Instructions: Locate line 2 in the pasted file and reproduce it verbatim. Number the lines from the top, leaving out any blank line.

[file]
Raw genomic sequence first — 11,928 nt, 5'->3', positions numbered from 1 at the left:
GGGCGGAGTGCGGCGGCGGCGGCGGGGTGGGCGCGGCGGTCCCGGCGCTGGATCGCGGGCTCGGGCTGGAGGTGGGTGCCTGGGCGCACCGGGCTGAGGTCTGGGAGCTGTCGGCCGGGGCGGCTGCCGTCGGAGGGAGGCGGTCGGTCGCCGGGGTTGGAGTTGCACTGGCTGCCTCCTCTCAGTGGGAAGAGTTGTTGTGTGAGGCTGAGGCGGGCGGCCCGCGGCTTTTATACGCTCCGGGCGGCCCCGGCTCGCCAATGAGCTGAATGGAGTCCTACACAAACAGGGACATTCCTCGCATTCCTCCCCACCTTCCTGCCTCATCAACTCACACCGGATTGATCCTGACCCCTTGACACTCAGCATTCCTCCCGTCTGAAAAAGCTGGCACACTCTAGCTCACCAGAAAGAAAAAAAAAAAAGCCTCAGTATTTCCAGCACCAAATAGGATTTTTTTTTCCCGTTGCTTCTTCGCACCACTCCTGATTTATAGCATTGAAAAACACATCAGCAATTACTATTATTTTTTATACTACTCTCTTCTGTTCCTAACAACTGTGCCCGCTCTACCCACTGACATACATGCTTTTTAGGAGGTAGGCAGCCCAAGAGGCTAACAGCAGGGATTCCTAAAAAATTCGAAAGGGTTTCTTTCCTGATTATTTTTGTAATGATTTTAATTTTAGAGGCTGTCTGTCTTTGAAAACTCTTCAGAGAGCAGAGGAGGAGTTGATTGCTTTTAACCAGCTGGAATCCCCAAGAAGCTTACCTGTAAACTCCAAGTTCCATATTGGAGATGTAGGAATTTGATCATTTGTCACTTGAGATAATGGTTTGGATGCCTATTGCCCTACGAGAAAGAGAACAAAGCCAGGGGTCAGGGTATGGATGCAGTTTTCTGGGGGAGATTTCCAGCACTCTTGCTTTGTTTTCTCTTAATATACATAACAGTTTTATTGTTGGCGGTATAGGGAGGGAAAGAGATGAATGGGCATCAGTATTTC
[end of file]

GGGCGGAGTGCGGCGGCGGCGGCGGGGTGGGCGCGGCGGTCCCGGCGCTGGATCGCGGGCTCGGGCTGGAGGTGGGTGCCTGGGCGCACCGGGCTGAGGTCTGGGAGCTGTCGGCCGGGGCGGCTGCCGTCGGAGGGAGGCGGTCGGTCGCCGGGGTTGGAGTTGCACTGGCTGCCTCCTCTCAGTGGGAAGAGTTGTTGTGTGAGGCTGAGGCGGGCGGCCCGCGGCTTTTATACGCTCCGGGCGGCCCCGGCTCGCCAATGAGCTGAATGGAGTCCTACACAAACAGGGACATTCCTCGCATTCCTCCCCACCTTCCTGCCTCATCAACTCACACCGGATTGATCCTGACCCCTTGACACTCAGCATTCCTCCCGTCTGAAAAAGCTGGCACACTCTAGCTCACCAGAAAGAAAAAAAAAAAAGCCTCAGTATTTCCAGCACCAAATAGGATTTTTTTTTCCCGTTGCTTCTTCGCACCACTCCTGATTTATAGCATTGAAAAACACATCAGCAATTACTATTATTTTTTATACTACTCTCTTCTGTTCCTAACAACTGTGCCCGCTCTACCCACTGACATACATGCTTTTTAGGAGGTAGGCAGCCCAAGAGGCTAACAGCAGGGATTCCTAAAAAATTCGAAAGGGTTTCTTTCCTGATTATTTTTGTAATGATTTTAATTTTAGAGGCTGTCTGTCTTTGAAAACTCTTCAGAGAGCAGAGGAGGAGTTGATTGCTTTTAACCAGCTGGAATCCCCAAGAAGCTTACCTGTAAACTCCAAGTTCCATATTGGAGATGTAGGAATTTGATCATTTGTCACTTGAGATAATGGTTTGGATGCCTATTGCCCTACGAGAAAGAGAACAAAGCCAGGGGTCAGGGTATGGATGCAGTTTTCTGGGGGAGATTTCCAGCACTCTTGCTTTGTTTTCTCTTAATATACATAACAGTTTTATTGTTGGCGGTATAGGGAGGGAAAGAGATGAATGGGCATCAGTATTTC